Sets, maps and composition

An object (in this category) is a finite set or collection.

A map f: A \to B (in this category) consists of the following:

i) a set A called the domain of the map;

ii) a set B called the codomain of the map; and

iii) a rule assigning to each a \in A, an element b \in B.

We also use ‘function’, ‘transformation’, ‘operator’, ‘arrow’ and ‘morphism’ for ‘map’ depending on the context, as we shall see later.

An endomap f: A \to A is a map that has the same object as domain and codomain, which in this case is A.

An endomap in which f(a) = a for every a \in A is called an identity map, also denoted by 1_A.

Composition of maps is a process by which two maps are combined to yield a third map. Composition of maps is really at the heart of category theory, and this will be evident in plenty in the later posts. So, if we have two maps f: X \to Y and g:Y \to Z, then g \circ f: X \to Z is the third map obtained by composing f and g. Note that g \circ f is read ‘g following f‘.

Guess what? Those are all the ingredients we need to define our category of sets! Though we shall deal only with sets and functions, the following definition of a category of sets is actually pretty much the same as the general definition of a category.

Definition: A CATEGORY consists of the following:

(1) OBJECTS: these are usually denoted by A, B, C, \ldots etc.

(2) MAPS: these are usually denoted by f, g, h, \ldots etc.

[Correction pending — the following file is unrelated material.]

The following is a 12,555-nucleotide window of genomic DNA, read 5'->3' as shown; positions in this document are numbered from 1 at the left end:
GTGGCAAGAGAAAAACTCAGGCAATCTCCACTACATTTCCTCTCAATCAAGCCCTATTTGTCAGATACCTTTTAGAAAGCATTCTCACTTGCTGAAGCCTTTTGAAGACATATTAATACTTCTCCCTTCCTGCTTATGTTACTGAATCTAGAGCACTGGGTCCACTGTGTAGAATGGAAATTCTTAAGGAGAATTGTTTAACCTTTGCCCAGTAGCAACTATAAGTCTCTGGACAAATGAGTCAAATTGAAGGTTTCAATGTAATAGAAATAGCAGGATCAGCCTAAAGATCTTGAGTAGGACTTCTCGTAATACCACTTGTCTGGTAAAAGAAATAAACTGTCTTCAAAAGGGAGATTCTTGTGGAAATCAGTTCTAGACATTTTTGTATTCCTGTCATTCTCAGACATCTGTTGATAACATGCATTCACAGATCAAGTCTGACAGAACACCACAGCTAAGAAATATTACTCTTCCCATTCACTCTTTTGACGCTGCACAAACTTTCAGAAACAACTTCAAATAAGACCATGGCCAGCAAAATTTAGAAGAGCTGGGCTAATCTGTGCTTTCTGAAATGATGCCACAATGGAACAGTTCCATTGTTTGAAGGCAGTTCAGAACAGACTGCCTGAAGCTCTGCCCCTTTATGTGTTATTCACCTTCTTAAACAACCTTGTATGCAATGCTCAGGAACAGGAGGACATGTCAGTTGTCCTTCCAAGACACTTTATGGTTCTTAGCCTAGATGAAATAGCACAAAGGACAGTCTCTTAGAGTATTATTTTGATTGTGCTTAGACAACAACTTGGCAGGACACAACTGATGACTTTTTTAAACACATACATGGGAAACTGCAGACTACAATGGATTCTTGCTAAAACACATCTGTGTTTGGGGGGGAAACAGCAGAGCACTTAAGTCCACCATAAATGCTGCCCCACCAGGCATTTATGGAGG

(3) For each map f, one object as DOMAIN of f and one object as CODOMAIN of f. So, f: A \to B has domain A and codomain B. This is also read as ‘f is a map from A to B‘.

(4) For each object A, there exists an IDENTITY MAP, 1_A. This is also written as 1_A: A \to A.

(5) For each pair of maps f: A \to B and g: B \to C, there exists a COMPOSITE map, g \circ f: A \to C. ( ‘g following f‘.)

such that the following RULES are satisfied:

(i) (IDENTITY LAWS): If f: A \to B, then we have 1_B \circ f = f and f \circ 1_A = f.

(ii) (ASSOCIATIVE LAW): If f: A \to B , \, g: B \to C and h: C \to D, then we have (h \circ g)\circ f = h \circ (g \circ f). ( ‘h following g following f‘) Note that in this case we are allowed to write h \circ g \circ f without any ambiguity.

Exercises: Suppose A = \{ a, b, c, d \} and B = \{ 1, 2, 3 \}.

(1) How many maps f are there from A to B?

(2) How many maps f are there from A to A?

(3) How many maps f are there from B to A?

(4) How many maps f are there from B to B?

(5) How many maps f are there from A to A satisfying f \circ f = f?

(This is a non-trivial exercise for the general case in which |A| = n for some positive integer n.)

(6) How many maps g are there from B to B satisfying g \circ g = g?

(7) Can you find a pair of maps f: A \to B and g: B \to A such that g \circ f = 1_A. If yes, how many pairs can you find?

(8 ) Can you find a pair of maps h: B \to A and k: A \to B such that k \circ h = 1_B. If yes, how many pairs can you find?

Bonus exercise:

How many maps f: A \to B are there if A is the empty set and |B| = n for some n \in \mathbb{N}? What if |A| = n and B is the empty set? What if both A and B are empty?

John Armstrong’s blog contains a category(!) devoted to Category Theory, and the topic to me seems fascinating. Here is a wikibook which is an introduction to Category Theory. I will explore more of it some time soon. Also, David Ellerman has a webpage containing some useful information on and/or applications of categories.